Hoopes winery civil trial in Napa County wraps after 11 days, ruling could take months

Whether Napa Valley vintner Lindsay Hoopes has been using company structures as a shield against liability was the focus Wednesday of the 11th and final day of trial in a county lawsuit over alleged winery permit violations.

Three hours of testimony in Napa County Superior Court saw the county’s legal team quizzing the accountants for the partnership that owns the winery property, at 6204 Washington St. just south of Yountville, and the company that operates the winery facility.

At issue were journal entries for transactions between the organizations.

The goal, as put forward in the original complaint filed in November 2022, is to show that winery operator Hoopes Vineyard LLC is an “alter ego” — “a mere shell limited liability company” — for Hoopes herself, a former San Francisco prosecutor.

Such a legal effort, often called “piercing the corporate veil,” seeks to show that officers’ personal dealings are too intertwined with those of the company to be considered separate legal “persons,” allowing liability for judgments and fines to flow to the officers directly.

Geoff Spellberg, of Renne Public Law Group, on Thursday focused on $39,000 monthly rent payments — amounting to $468,000 annually — between Hoopes Vineyard LLC and the property owner, Hoopes Family Winery Partners LP.

He called Lisa Brooks, accountant for the company and partnership, as a witness and asked her to describe how separate the bank and credit card accounts are for Lindsay Hoopes, the operating company and the land partnership.

The company, with Lindsay Hoopes as managing member and her father, Spencer, as a member, has a bank account, but the partnership doesn’t, so the company pays any expenses of the partnership, such as tax payments.

The company has no credit cards, but it pays Hoopes’ credit card bills after, Brooks testified, personal transactions are excluded.

Contributions that Lindsay or Spencer Hoopes make to the business are reflected as contribution or reimbursement entries in the company and partnership journals.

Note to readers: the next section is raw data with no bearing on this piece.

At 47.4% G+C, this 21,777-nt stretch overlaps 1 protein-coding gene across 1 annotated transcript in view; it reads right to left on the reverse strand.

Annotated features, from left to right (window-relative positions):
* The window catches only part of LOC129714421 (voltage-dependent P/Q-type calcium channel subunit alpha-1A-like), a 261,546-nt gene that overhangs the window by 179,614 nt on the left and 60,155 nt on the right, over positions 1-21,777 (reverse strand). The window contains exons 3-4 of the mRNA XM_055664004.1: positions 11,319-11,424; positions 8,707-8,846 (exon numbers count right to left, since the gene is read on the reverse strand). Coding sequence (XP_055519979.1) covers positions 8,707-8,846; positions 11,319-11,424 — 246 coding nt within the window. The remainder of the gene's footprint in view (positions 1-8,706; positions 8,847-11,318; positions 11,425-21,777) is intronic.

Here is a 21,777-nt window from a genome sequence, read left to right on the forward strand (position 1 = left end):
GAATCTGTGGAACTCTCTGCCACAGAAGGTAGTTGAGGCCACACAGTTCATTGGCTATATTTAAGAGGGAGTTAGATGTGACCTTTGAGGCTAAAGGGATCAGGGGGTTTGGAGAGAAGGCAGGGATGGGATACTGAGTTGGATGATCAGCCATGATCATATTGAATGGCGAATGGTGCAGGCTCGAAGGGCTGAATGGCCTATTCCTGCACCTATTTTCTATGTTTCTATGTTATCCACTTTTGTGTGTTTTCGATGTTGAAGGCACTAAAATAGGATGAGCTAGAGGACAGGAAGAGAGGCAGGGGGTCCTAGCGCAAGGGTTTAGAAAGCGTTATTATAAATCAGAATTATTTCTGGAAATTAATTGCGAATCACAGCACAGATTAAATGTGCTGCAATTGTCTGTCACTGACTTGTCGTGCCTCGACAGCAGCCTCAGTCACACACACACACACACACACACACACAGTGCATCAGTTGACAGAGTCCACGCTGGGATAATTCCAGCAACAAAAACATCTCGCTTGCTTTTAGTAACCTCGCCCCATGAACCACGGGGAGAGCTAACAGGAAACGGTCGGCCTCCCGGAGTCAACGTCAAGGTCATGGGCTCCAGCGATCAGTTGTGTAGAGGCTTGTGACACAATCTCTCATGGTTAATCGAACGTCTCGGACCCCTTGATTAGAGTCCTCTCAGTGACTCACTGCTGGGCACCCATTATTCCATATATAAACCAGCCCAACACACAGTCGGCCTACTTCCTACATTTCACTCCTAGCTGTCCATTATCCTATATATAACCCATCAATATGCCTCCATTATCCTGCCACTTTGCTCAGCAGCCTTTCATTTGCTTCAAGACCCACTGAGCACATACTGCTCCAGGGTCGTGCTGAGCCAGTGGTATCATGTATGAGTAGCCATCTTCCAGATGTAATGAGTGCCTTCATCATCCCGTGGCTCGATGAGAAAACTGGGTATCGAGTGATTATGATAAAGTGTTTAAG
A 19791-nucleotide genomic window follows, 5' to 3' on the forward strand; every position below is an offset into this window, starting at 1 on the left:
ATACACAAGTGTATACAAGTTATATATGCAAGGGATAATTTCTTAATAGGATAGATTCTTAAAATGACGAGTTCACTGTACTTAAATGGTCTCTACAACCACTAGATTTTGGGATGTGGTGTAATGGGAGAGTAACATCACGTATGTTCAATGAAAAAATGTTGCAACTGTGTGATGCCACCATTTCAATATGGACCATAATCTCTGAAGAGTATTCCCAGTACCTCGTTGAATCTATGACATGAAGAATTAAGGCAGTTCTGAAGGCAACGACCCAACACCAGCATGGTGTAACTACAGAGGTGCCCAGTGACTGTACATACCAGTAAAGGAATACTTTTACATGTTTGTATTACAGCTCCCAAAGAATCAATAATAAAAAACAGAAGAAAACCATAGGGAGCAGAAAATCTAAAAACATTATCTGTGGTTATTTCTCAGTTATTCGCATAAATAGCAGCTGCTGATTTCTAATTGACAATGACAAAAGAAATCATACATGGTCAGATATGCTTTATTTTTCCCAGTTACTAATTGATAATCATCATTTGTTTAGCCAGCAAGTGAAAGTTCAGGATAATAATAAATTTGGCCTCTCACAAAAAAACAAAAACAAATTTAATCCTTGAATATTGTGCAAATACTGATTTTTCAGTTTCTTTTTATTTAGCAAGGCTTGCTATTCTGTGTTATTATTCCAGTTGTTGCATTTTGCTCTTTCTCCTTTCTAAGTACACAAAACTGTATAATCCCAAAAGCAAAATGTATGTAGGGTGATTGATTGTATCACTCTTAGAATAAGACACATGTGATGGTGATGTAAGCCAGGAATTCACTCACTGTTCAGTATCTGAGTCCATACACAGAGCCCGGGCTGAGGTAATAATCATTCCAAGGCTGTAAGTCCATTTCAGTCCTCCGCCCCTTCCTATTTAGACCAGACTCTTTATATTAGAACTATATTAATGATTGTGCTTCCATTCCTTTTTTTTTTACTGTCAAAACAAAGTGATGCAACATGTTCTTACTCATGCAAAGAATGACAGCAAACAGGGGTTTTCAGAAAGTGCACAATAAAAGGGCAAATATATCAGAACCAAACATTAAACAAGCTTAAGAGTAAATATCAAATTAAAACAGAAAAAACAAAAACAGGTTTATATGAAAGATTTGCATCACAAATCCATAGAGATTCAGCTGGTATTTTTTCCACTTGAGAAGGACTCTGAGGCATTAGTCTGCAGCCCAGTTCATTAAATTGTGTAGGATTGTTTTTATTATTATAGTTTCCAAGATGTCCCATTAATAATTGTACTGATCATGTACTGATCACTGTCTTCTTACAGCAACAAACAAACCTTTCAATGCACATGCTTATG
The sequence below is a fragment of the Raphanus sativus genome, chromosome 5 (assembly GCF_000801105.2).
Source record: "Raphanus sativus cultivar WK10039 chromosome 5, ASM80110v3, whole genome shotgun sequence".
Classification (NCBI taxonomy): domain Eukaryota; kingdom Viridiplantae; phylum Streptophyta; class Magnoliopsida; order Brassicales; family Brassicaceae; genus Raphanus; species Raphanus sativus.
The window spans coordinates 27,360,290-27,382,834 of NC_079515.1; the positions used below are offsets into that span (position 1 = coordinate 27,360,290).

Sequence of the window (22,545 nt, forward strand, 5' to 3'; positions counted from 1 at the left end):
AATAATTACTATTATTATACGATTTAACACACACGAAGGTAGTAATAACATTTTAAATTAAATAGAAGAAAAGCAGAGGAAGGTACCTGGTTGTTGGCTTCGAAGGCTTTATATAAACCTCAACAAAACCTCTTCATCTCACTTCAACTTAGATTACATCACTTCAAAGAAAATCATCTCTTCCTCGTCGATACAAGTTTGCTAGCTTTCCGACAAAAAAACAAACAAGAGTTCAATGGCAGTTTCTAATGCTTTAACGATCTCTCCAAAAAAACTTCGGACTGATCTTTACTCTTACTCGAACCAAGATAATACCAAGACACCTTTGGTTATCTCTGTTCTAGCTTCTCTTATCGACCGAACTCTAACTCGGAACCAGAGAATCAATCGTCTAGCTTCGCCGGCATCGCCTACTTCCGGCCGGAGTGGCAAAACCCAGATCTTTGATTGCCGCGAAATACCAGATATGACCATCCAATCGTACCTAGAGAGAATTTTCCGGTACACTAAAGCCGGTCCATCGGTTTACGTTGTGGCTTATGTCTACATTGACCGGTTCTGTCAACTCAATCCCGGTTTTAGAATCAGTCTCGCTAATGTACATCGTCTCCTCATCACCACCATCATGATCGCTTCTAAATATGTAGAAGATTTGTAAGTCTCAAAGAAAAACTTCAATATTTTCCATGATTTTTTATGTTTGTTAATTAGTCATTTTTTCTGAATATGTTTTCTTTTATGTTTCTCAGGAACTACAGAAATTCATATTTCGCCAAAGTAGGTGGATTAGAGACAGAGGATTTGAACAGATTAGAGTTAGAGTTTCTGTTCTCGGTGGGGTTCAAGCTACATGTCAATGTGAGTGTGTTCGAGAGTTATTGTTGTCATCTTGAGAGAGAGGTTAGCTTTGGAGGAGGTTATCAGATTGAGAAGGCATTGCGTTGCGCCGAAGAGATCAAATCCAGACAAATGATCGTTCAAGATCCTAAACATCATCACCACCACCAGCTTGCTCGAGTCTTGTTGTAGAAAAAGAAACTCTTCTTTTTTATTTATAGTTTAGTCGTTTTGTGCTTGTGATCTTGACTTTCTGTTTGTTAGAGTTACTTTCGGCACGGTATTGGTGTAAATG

Spellberg zeroed in on Brooks’ comment that the rent payments and contributions from company members were “paper transactions,” and he pressed her on the lack of legal obligations for the company to repay any contributions.

Brooks noted that a common feature of partnerships and LLCs are that profits and losses flow to partners’ and members’ tax returns as income or losses.

Hoopes’ attorney, Katharine Falace, of Buchalter law firm, asked Brooks whether such “intercompany transactions” are generally accepted accounting principles, and Brooks agreed.

“Counsel seems to be, you know, focusing on actual money moving back and forth, but that’s not always the case,” Brooks said.

Another important journal entry for businesses that doesn’t involve the movement of money is depreciation, she said, which is a way to reflect the decreasing value of assets over time.

Spellberg tried several times to establish Hoopes’ net worth, something that would be important for determining the size of penalties if the alter-ego allegation were proven, but was unsuccessful.

After overruling repeated objections from Falace over privacy issues, Napa County Superior Court Judge Mark Boessenecker eventually stopped Spellberg in his line of questioning.

Boessenecker will consider closing arguments and replies submitted in writing over the next four months prior to issuing a ruling.

Jeff Quackenbush covers wine, construction and real estate. Reach him at jquackenbush@busjrnl.com or 707-521-4256.

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